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The Cheapest Stocks in Singapore’s Stock Market Currently

In a recent article, we saw that there were 106 net-net stocks, as of 16 July 2018. To know what a net-net stock is, you can head here.

Let’s look at 20 of the net-net stocks sorted out according to the following two lists:

1) The 10 net-net stocks with the largest market capitalisations; and

2) The 10 largest net-net stocks that have positive net income over the last 12 months, as well as more cash than debt on their balance sheets.

Here are the 10 stocks in the first list: UOB-Kay Hian Holdings Limited (SGX: U10), Hong Leong Asia Ltd (SGX: H22), Sino Grandness Food Industry Group Ltd (SGX: T4B), Cortina Holdings Limited (SGX: C41), Fu Yu Corporation Ltd (SGX: F13), YHI International Ltd (SGX: BPF), Hanwell Holdings Ltd (SGX: DM0)Sinostar PEC Holdings Limited (SGX: C9Q), Goodland Group Ltd (SGX: 5PC) and Nam Lee Pressed Metal Industries Ltd (SGX: G0I).Source: S&P Global Market Intelligence

The following are the stocks in the second list: Fu Yu Corporation Ltd, Hanwell Holdings Ltd, Sinostar PEC Holdings Limited, Nam Lee Pressed Metal Industries Ltd, ISDN Holdings Ltd (SGX: I07), Multi-Chem Ltd (SGX: AWZ), Ellipsiz Ltd (SGX:BIX), Allied Technologies Ltd (SGX: A13), Datapulse Technology Limited (SGX: BKW) and Asia Enterprises Holdings Limited (SGX: A55).Source: S&P Global Market Intelligence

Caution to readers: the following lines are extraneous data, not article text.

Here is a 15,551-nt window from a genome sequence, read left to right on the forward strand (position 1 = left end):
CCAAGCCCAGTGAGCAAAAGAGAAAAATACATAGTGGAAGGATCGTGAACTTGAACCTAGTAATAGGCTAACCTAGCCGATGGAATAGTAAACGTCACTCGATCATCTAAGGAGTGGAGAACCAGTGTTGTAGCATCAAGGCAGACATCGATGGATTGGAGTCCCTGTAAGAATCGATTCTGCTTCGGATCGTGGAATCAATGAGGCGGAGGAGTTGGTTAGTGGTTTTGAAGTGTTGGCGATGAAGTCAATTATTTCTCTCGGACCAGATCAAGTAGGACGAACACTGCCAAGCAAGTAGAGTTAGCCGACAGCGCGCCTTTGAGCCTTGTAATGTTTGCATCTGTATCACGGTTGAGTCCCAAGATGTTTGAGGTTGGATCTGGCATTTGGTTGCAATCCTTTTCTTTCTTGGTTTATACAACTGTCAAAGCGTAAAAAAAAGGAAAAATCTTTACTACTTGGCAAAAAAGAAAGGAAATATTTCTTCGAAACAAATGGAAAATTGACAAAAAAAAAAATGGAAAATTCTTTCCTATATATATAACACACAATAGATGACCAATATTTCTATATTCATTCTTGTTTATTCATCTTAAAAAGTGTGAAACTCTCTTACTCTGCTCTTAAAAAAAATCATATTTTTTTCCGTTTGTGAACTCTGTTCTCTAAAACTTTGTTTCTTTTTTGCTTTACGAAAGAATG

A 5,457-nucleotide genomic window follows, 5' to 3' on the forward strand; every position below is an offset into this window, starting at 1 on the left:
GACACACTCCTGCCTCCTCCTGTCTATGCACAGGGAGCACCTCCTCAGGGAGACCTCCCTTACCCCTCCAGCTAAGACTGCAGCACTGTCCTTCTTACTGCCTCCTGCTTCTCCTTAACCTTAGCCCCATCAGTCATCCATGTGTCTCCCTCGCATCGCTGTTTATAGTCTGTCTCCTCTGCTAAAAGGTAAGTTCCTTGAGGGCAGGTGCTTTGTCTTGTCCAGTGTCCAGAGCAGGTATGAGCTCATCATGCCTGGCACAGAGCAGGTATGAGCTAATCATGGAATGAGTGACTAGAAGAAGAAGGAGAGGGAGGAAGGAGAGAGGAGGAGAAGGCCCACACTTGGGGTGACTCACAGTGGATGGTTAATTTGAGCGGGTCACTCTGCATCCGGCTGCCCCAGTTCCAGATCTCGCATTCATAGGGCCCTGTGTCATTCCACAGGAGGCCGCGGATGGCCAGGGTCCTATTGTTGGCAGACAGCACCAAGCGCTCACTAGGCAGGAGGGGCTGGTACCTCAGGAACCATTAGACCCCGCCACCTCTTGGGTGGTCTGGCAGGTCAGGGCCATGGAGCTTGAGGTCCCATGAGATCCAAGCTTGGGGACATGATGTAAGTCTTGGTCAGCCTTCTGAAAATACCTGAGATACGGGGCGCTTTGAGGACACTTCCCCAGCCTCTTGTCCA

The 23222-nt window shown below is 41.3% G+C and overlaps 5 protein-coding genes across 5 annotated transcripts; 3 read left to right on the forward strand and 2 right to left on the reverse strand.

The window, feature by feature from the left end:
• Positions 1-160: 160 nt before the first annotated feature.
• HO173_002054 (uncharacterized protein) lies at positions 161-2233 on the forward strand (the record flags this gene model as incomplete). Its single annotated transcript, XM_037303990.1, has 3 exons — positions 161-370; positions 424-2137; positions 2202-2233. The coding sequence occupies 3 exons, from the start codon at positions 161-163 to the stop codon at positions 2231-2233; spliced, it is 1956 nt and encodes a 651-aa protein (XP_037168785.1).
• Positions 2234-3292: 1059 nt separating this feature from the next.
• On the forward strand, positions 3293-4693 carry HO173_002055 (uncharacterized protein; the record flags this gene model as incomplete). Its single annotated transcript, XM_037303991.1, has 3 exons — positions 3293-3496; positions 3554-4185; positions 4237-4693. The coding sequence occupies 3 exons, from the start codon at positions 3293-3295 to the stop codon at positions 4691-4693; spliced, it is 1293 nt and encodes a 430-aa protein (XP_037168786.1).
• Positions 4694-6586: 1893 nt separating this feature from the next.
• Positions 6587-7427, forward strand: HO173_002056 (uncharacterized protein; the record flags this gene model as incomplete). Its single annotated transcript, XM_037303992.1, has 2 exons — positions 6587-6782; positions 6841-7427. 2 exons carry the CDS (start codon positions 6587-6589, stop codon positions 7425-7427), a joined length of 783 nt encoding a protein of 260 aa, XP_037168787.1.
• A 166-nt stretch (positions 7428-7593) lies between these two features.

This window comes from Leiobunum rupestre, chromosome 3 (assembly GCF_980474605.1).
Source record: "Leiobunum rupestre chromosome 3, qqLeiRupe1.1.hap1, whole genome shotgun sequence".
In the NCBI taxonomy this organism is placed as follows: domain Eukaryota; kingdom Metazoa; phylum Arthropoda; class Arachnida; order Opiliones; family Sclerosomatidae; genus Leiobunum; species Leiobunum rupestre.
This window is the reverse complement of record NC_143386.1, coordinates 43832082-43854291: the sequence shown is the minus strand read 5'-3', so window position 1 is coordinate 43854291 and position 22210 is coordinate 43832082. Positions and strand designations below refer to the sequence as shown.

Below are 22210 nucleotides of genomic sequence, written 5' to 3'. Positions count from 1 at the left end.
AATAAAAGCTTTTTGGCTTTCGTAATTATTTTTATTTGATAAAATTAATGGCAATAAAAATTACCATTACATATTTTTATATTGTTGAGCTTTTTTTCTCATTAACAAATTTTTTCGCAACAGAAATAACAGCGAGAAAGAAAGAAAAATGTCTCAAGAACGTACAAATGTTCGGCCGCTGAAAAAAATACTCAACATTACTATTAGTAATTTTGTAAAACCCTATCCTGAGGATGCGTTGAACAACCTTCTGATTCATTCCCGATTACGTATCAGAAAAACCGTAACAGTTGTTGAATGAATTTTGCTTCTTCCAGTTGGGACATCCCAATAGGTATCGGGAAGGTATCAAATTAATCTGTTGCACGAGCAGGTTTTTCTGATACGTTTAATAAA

Let’s use Fu Yu as an example to learn how to calculate a company’s net current asset value. As a quick background, Fu Yu is one of the largest manufacturers of high precision plastic parts and moulds in Asia.

As of 31 March 2018, Fu Yu had total current assets of S$178.98 million and total liabilities of S$47.84 million. This gives a net current asset value of S$131.14 million. The firm’s stock price closed at S$0.17 on 16 July, translating to a market capitalisation of S$128 million. The ratio of its market-capitalisation-to-net-current-asset-value is, therefore, 0.98. This also means Fu Yu is selling at a marginal 2% discount to its net current asset value.

The Foolish bottomline

Net-net stocks are usually companies in dire straits. That is why diversification is important when investing in them.

The two lists of cheap stocks seen earlier are not a recommendation to buy or sell any of the stocks. The aim here is to simply share some of the undervalued stocks in Singapore for your own further research.

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The information provided is for general information purposes only and is not intended to be personalised investment or financial advice. Motley Fool Singapore contributor Sudhan P doesn’t own shares in any companies mentioned.